dc.title Impact evaluation of Funda Wande in-service teacher coaching intervention: Findings from the first year
dc.type Master Thesis
dc.date.updated 2021-09-10T07:33:11Z
dc.language.rfc3066 eng
dc.publisher.faculty Faculty of Commerce
dc.publisher.department School of Economics
dc.type.qualificationlevel Masters
dc.type.qualificationlevel MCom
dc.identifier.apacitation Meiring, C. (2021). <i>Impact evaluation of Funda Wande in-service teacher coaching intervention: Findings from the first year</i>. (). ,Faculty of Commerce ,School of Economics. Retrieved from http://hdl.handle.net/11427/33862 en_ZA
dc.identifier.chicagocitation Meiring, Christiaan. <i>"Impact evaluation of Funda Wande in-service teacher coaching intervention: Findings from the first year."</i> ., ,Faculty of Commerce ,School of Economics, 2021. http://hdl.handle.net/11427/33862 en_ZA
dc.identifier.vancouvercitation Meiring C. Impact evaluation of Funda Wande in-service teacher coaching intervention: Findings from the first year. []. ,Faculty of Commerce ,School of Economics, 2021 [cited yyyy month dd]. Available from: http://hdl.handle.net/11427/33862 en_ZA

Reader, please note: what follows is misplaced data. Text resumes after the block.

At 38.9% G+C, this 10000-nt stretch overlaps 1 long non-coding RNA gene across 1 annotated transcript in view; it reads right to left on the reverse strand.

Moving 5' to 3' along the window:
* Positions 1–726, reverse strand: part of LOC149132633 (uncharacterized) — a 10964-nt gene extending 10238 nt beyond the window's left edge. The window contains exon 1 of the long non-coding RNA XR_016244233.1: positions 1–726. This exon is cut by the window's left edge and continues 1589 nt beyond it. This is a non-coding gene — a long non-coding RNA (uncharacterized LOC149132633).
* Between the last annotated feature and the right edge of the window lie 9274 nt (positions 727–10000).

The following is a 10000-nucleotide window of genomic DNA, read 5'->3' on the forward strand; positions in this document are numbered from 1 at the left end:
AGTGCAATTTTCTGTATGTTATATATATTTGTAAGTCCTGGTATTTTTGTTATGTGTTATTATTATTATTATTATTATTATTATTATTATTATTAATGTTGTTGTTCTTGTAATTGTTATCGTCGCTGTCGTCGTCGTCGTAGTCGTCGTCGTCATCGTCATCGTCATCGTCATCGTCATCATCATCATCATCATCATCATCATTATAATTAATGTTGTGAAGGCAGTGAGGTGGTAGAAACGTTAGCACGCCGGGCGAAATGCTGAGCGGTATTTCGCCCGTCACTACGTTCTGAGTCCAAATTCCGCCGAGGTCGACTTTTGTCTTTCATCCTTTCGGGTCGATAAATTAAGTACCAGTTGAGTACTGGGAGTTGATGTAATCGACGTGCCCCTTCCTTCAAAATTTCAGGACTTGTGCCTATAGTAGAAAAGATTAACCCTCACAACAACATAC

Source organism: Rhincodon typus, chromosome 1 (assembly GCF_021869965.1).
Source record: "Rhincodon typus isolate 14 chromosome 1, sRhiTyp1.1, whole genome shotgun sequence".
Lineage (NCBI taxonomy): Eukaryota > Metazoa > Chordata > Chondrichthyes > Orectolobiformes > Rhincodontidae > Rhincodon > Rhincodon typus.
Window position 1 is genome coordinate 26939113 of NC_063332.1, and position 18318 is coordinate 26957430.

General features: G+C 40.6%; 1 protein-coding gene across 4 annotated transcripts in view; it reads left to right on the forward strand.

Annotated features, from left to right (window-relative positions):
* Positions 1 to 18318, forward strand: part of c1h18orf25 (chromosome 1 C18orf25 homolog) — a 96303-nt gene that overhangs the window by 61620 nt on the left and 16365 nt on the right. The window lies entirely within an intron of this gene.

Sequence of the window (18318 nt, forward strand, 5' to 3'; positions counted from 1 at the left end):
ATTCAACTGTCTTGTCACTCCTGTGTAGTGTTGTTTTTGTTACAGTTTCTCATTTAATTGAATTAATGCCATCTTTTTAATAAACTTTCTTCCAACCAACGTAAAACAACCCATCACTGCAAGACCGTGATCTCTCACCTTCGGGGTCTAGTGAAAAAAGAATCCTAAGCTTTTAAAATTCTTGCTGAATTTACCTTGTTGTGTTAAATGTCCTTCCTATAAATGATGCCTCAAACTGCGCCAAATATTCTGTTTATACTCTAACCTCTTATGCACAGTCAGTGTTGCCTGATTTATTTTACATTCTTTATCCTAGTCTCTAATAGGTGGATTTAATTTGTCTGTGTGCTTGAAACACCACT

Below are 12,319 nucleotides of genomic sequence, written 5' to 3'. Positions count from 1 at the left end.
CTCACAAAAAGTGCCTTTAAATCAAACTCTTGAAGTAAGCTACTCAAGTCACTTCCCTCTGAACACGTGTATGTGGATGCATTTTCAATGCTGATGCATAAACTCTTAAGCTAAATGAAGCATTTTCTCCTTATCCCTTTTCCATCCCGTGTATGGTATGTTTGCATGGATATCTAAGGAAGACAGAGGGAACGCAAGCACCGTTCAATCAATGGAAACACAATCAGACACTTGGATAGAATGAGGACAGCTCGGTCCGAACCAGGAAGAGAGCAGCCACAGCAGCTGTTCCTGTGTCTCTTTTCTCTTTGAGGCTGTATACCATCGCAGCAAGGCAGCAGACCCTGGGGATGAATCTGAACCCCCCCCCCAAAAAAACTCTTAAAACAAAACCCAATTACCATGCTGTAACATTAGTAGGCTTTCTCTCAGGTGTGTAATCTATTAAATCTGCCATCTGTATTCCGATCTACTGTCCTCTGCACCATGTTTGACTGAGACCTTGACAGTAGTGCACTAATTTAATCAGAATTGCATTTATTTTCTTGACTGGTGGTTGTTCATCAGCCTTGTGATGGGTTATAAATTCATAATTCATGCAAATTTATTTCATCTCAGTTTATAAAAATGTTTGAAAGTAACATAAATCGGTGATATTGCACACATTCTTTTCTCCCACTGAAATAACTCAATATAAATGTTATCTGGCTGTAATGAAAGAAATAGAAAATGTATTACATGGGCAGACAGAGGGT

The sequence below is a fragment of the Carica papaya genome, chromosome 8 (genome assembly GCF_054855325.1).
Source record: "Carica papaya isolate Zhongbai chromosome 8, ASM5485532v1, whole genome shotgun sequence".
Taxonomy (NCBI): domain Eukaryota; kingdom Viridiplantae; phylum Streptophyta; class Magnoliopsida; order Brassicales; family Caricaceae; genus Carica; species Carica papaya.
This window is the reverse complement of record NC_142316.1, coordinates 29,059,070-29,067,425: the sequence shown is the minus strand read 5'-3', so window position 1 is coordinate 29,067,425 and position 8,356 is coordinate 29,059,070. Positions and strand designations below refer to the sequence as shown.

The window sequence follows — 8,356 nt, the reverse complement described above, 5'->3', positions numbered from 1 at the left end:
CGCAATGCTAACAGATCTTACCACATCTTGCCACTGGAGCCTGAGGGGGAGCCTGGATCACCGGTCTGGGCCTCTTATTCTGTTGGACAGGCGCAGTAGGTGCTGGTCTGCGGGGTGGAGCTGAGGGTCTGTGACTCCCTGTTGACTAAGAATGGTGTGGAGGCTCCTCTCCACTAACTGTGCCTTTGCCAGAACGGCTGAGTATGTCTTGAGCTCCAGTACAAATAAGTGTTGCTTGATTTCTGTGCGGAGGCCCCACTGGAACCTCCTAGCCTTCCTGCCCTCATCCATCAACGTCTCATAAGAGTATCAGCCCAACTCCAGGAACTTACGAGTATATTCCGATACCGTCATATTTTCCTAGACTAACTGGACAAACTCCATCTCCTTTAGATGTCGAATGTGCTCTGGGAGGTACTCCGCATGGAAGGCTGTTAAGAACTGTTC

dc.identifier.ris TY - Master Thesis AU - Meiring, Christiaan AB - Acknowledging the limited opportunities for South African teachers to acquire specialized knowledge in teaching reading, particularly in African Languages, the Non-Governmental Organisation Funda Wande is providing an integrated package of support to train Foundation Phase literacy teachers in how to teach reading for meaning in African languages. The pilot intervention evaluated here takes place in three urban schooling districts in South Africa's Eastern Cape province. The intervention is implemented in partnership with the Eastern Cape Department of Education (ECDoE). The Funda Wande in-service training model builds on international best practice and lessons learnt from domestic iterations of integrated teacher training and support models, prominently amongst which are the Department of Basic Education (DBE)-led Early Grade Reading (EGRS) studies Funda Wande provides a bouquet of home language print resources to learners and classrooms. Teachers also receive an integrated package of curriculum aligned lesson plans, assessment booklets and online pedagogic resources. In-classroom teacher coaching provides support, monitoring and feedback for teachers on how to implement new teaching techniques and make use of materials. The Funda Wande course trains teachers and their Heads of Department (HODs) on how to teach reading for meaning in African languages. The course content provides teachers with knowledge on the morphology of African languages and how learners learn to read in them, whilst supporting materials and in-person coaching equips teachers to implement the instructional techniques in practice. The primary aim of the evaluation is to assess whether the Funda Wande intervention is effective in changing teacher's instructional behaviour and improving early reading outcomes. More specifically, the programme's is evaluated with reference to its self-stated goal: that all learners should be able to read for meaning in their home language by the end of Grade 3. The specific reading outcomes assessed are grade relevant foundational reading and reading comprehension skills. A randomized control trial (RCT) is used to estimate the causal impact of the programme on early literacy outcomes with schools randomized into one of two arms – Funda Wande and control – in three urban and peri-urban education districts. All schools in the evaluation are no fee public schools with an isiXhosa language of learning and teaching. After one year of programme exposure, the intervention impact on the treated group of Grade 1 and 2 learners' reading proficiency is 0.17 standard deviations. Translated into the amount of learning that took place in comparison schools, or ‘business as usual' learning environments, this effect equals between 20 to 27 percent of a year's worth of learning for Grade 2 learners and 33 to 58 percent of a year's learning for Grade 1 learners. Dependent on the outcome measure used, the programme impacts therefore range roughly between one and two terms of learning in comparison status quo classrooms. The programme effects are positive across all the sub-domains of reading proficiency that could be measured reliably. For Grade 1 learners, intervention impacts were the largest on foundational decoding skills - correctly identifying letter sounds and being able to manipulate phonemes. At this early stage of Grade 1 leaners' development trajectories, these are the skills that are required to decode words, read more fluently and eventually progress to reading for meaning. The impacts on downstream higher order reading comprehension skills are only detectable for Grade 2 learners. Consistent with other results from the recent literature, these findings support the idea that learners require a range of foundational literacy abilities before they can read with some level of fluency. In turn, learners need to read with a certain minimum level of speed and accuracy in order to comprehend what they are reading. A particularly encouraging finding from a policy perspective is that the intervention has fairly consistent positive impacts for learners across the distribution of baseline reading proficiency. Programme impacts also do not vary with of learners' relative rank for reading proficiency within their classrooms. Previous research suggests that improving reading outcomes for learners with the lowest levels of foundational reading skills in an absolute sense is particularly challenging. A related finding is suggestive evidence that the programme helps boys in treatment schools catch up with their generally more proficient girl counterparts, but only in Grade 2 and with the extent of catch-up contingent on the boys' baseline levels of reading proficiency. At this stage only suggestive results are presented for the potential mechanisms at play. Evidence across more than one indicator suggests that teachers in intervention schools are more likely to a) be more attuned to the actual reading proficiency levels of the learners in their class (both in terms of whether learners are at the top or the bottom of the distribution and how the class performs overall); b) to make use of graded readers - which were provided equivalently to both treatment and control schools - more frequently; and (c) to use instructional techniques that have previously shown to facilitate more individualised forms of learner reading practice and -teacher feedback. Future rounds of assessments and in-depth qualitative classroom observations will delve deeper into both the potential mechanisms at play, as well as the potential characteristics of the Funda Wande intervention that result in it being effective in shifting learning outcomes for leaners across the distribution of reading proficiency levels (and for learners with the lowest levels of reading proficiency in particular). Other unanswered question at this stage relate to the details that would allow one to compare the absolute- and cost-effectiveness of the programme to similar interventions in the literature. The results here add to the growing body of evidence that makes a strong case for the crucial complementary role of high-quality teacher coaching and continuous follow-up support in programmes that focus on shifting teachers' instructional practice. Consistent with the results from similar interventions in Kenya, Uganda and South Africa, the Funda Wande intervention improves learning outcomes through combining material provision, a structured sequence of lessons, alignment around some central curriculum, and supporting teachers in “learning by doing” through teacher professional development support. DA - 2021_ DB - OpenUCT DP - University of Cape Town KW - Applied Economics LK - https://open.uct.ac.za PY - 2021 T1 - Impact evaluation of Funda Wande in-service teacher coaching intervention: Findings from the first year TI - Impact evaluation of Funda Wande in-service teacher coaching intervention: Findings from the first year UR - http://hdl.handle.net/11427/33862 ER - en_ZA